Do you see a theme here? If you guessed variety, you guessed right.

How Does Your Mind Work?

I’m not talking science here. I’m talking about how you satisfy curiosity. How long is your attention span? When do you get bored? What do you do to alleviate boredom?

I’m someone who bores easily. Maybe I have an overactive mind. Maybe I have an overactive imagination. The fact of the matter is, if I don’t have variety in my life, I get bored and become a very unhappy camper.

Because of this (and perhaps because I have a pretty high intelligence level) I’ve held many different positions in my working life. I’ve been a donut finisher, dry cleaner operator, dietary aid in a hospital, worked retail, dressed windows in retail boutiques, was an employment counselor, drywall finisher, finisher in a chrome shop, cashier, copywriter, accounting manager, and freelance writer. How’s that for variety?

The point is, when I put myself in a situation where I have one area of focus, I get bored before long. And that affects my attitude and productivity.

Can you relate?

As a freelance writer, I narrowed myself into a niche. I soon stagnated. My niche, environmental issues, depressed the hell out of me. I became the Madam of Doom and Gloom. My creativity dropped off the map. It was all about facts, figures, and crying, “the sky is falling”. (Not only that, but how many times can you write something different, interesting, and enlightening about one topic?)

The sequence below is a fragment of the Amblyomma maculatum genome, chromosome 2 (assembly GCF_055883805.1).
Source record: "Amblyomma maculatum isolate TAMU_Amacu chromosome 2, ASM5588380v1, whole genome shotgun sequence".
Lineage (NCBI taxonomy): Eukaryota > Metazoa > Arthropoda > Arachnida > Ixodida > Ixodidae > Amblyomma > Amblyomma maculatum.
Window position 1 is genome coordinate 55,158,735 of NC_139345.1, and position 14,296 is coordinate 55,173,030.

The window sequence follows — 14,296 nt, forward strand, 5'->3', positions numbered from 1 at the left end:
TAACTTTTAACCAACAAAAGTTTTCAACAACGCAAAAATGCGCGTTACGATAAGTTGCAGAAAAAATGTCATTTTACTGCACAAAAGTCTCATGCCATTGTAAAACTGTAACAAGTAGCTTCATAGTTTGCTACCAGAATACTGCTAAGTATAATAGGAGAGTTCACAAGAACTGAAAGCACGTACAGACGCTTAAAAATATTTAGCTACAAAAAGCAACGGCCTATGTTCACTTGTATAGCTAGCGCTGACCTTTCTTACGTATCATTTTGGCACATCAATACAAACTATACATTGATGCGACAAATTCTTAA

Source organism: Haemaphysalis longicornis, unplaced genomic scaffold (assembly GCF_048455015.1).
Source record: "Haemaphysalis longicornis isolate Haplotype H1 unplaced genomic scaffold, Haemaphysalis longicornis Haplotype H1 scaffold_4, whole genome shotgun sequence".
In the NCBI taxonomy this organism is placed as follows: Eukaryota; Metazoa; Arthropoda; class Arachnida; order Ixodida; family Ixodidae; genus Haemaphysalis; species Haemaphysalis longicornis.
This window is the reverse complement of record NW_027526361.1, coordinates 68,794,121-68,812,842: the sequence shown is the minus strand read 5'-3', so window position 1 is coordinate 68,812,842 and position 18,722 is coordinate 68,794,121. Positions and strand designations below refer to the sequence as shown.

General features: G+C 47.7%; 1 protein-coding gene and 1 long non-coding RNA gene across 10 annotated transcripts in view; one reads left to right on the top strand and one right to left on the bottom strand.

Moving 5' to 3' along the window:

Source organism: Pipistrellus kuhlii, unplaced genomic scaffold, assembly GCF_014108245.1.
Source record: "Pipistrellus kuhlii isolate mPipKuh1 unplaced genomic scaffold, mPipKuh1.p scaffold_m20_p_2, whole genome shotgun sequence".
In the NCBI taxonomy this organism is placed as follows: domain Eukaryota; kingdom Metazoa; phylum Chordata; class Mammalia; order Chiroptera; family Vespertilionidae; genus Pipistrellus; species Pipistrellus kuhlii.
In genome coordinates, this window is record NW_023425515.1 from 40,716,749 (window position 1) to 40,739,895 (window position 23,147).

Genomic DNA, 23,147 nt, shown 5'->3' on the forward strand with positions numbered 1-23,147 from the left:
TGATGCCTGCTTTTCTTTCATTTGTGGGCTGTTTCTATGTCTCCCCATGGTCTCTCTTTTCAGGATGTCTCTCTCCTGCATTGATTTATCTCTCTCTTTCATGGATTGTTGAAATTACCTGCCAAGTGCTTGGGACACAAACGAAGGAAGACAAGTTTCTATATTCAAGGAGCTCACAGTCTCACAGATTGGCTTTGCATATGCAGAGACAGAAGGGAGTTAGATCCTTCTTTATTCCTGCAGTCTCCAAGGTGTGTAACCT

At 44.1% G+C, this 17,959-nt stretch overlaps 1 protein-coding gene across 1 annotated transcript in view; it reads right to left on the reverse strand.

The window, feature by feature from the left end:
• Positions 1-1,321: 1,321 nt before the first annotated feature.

Guess what happened then? I quit writing. Not entirely, but my motivation was shot all to hell. And that, my friends, did nothing to advance my career as a freelance writer.

I had boxed myself into a corner. Normally, when that happens, I’m like a cat in a cage; I come out fighting. This time, however, I became complacent. I lost my spirit. I lost my creativity. I lost my self.

I found niche writing to be restrictive, prohibitive, and counter-intuitive for me.

So, I stopped listening to the advice of the “experts” in the field and I listened to myself instead.

Those of you who know me personally know I can carry on a conversation with anyone about most anything. Those of you who know me as a writer know that I cover a variety (there’s that word again!) of topics. I’m not predictable. I think that makes for a good writer. I won’t go into grammar, flow and all that. You either have it or you don’t. (If you don’t, stick to hanging drywall!).

A variety of interests also opens up many, many markets. I can use my knowledge, interests, talents, and abilities to handle copy for an array of businesses.

I’m no longer a cat in a cage.

Hope you can fly with the big guns and choose a niche.

Hope you can fly with the big guns and choose a niche.

Or set out on your own and give all you have to offer.

Or set out on your own and give all you have to offer.

Final Words

As a freelance writer, especially one who also provides online content, there are things you need to learn. You need to learn today’s media and all the technical aspects. The more you know, the wider your opportunities will be.

But when it comes down to creating a lucrative career for yourself, you need to listen to your heart and soul.